"I like the part about the Dalai Lama and Dr. Wayne Dyer coming
to our campus to speak; that is a vision I can really get into!"
said one participant in the three-day Appreciative Inquiry Summit.
For Unity Church of Melbourne, Florida, creating the vision had
been F.U.N. That was the acronym for the Future of Unity Now, the
visioning process that Kathleen Rich-New and Bob New designed for
them. Now, the walls of the little sanctuary were covered with flip
chart pages describing the action steps that would be necessary
to bring the nine 'directional buckets' into actuality. Going from
a small church in a residential area to an award-winning, campus
facility, able to attract major speakers will be a giant leap, but
every successful organization begins with a vision.
It had all started on a Saturday last September
"What can we do to be sure that we are carrying out the wishes
of the congregation, to be sure we are serving their needs now and
into the future?" Reverend Beth Head was thinking out loud
as she shared lunch and her concerns with Bob and Kathleen, members
of her congregation. "I'm doing what I think needs to be done,
but most of the feedback I get is from people who don't want things
to change. I know I'm a new minister and I don't do things exactly
as they were done in the past. So how do we make progress? How do
we get over the resistance to change that I'm hearing? I have so
many dreams for this church, but I can't seem to get them moving."
Bob and Kathleen are partners in Clarity Works! an organizational
development consulting firm, located in Merritt Island, Florida.
They have been members of Unity Church of Melbourne for three years.
Before starting Clarity Works! they both had successful careers
in corporate human resources and organizational development where
they became acquainted with the Appreciative Inquiry (Ai) theory
At GTE (now Verizon), Bob was a member of the core team created
to work with Dr. David Cooperrider to introduce Ai to the organization.
Dr. Cooperrider is the originator of Ai and had convinced the leadership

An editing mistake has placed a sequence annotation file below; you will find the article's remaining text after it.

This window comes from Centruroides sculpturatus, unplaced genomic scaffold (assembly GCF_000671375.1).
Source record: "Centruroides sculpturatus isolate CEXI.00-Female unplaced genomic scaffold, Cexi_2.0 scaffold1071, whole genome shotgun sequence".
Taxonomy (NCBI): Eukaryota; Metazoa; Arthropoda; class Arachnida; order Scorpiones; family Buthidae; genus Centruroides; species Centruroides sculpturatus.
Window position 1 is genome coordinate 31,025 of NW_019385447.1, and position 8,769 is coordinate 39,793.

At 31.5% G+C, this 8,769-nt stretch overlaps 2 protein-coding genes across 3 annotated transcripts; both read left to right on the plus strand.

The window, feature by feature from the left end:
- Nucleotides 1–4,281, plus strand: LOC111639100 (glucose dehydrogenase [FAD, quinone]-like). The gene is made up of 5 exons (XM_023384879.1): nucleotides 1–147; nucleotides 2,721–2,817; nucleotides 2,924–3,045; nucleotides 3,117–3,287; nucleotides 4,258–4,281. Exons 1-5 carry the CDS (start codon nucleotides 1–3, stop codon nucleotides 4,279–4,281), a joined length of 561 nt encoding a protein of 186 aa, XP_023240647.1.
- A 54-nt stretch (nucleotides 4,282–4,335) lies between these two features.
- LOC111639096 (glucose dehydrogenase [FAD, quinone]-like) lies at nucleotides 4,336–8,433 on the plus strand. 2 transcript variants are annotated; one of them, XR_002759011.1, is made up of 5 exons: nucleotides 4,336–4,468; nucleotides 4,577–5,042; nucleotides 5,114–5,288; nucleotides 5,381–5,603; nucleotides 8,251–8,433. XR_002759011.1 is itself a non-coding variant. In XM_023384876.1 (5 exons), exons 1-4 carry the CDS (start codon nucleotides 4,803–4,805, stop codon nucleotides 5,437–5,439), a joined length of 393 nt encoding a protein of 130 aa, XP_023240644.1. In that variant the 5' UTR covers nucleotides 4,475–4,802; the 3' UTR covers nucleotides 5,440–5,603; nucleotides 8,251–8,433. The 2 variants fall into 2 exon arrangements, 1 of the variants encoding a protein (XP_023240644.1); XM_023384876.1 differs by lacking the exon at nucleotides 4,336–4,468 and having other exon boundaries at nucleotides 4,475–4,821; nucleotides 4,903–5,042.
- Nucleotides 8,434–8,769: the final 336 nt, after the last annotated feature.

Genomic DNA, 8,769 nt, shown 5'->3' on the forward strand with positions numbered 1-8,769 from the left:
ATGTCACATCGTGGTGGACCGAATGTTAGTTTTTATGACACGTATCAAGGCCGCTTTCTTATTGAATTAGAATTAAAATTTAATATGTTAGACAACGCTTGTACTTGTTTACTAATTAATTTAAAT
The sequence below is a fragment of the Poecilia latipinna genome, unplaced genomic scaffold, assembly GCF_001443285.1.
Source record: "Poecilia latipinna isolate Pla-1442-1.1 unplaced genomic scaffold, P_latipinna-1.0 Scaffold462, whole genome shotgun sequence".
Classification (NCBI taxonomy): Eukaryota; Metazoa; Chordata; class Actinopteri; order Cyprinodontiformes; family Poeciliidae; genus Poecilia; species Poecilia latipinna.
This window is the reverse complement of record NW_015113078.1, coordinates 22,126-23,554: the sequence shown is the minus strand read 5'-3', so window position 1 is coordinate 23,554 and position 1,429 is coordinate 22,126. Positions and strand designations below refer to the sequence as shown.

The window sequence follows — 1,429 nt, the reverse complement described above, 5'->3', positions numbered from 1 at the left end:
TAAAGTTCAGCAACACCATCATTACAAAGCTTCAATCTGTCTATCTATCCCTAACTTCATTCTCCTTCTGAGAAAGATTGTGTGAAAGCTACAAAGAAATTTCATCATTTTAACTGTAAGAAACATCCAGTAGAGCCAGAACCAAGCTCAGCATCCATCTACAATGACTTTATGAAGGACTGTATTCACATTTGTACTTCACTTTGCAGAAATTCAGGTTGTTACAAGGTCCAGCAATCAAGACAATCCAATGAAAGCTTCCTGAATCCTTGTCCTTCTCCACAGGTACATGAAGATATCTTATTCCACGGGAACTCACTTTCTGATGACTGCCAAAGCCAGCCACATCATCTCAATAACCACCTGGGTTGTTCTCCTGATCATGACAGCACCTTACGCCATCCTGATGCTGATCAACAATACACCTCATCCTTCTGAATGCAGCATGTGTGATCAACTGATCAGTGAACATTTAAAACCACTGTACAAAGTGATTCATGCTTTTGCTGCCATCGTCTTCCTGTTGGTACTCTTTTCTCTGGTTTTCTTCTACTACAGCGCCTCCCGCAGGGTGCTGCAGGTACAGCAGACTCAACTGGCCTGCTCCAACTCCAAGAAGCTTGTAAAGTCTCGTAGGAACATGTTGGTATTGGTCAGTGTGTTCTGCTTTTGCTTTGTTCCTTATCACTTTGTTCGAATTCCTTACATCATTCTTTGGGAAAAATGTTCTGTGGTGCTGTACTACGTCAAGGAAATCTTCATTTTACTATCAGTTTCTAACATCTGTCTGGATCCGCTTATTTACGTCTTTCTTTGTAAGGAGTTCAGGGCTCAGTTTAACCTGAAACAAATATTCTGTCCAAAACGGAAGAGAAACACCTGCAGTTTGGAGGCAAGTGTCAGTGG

of GTE that Ai would be the perfect vehicle to transform the corporate
culture from a regulated utility company to a competitive, major
player in the telecommunications industry. Bob and Organizational
Development team trained 67,000 employees in the Ai process, resulting
in a 'Positive Change Revolution.' The president of Telephone Operations,
Tom White, attributed over 10,000 innovations to the Ai process.
In 1997, just two years after the process began; GTE received a
national award from the American Society for Training and Development
for the Best Culture Change Initiative in the county.
"We know it works in the business world, so why not in a church?"
asked Kathleen. "It's an organization too; made up of people
working together for a common purpose." It had even worked
at "Listening to the City" where Kathleen had been one
of the facilitators using Ai with 5,000 Manhattan residents trying
to reach a consensus on rebuilding at Ground Zero. "It is a
powerful process," she added.
Beth wasn't so sure, "Sometimes getting church people moving
is like trying to herd kittens, but let's try it. I'll need a proposal
for the Board of Trustees to consider." That was the beginning
and the rest, as they say, is history.
Appreciative Inquiry is unique in that it focuses on what is working
in an organization, rather than on what is wrong. It involves the
systematic discovery of what gives life to a living system when
it is most alive, most effective. The discovery phase consists of
reflective conversations with people about their peak experiences
in the organization and their wishes for the future. Ai allows people
to connect the insights of the past and present to their dreams
and designs for the future. Ai encourages people to think and act
as if their future were a reality. These concepts give rise to the
four phases of the 4-D process. Discover, Dream, Design, and Deliver.
The process began at Unity Church of Melbourne in January with
Bob and Kathleen as the guest speakers, delivering the lesson on
Sunday morning. Their talk was called "What in God's Name is
Going on Here?" It explained each of the four phases of the
Appreciative Inquiry process: Discover by asking what is going on?
Dream by asking what could be going on? Design by asking what will
be going on? And Deliver, how, in God's name, will we make it happen?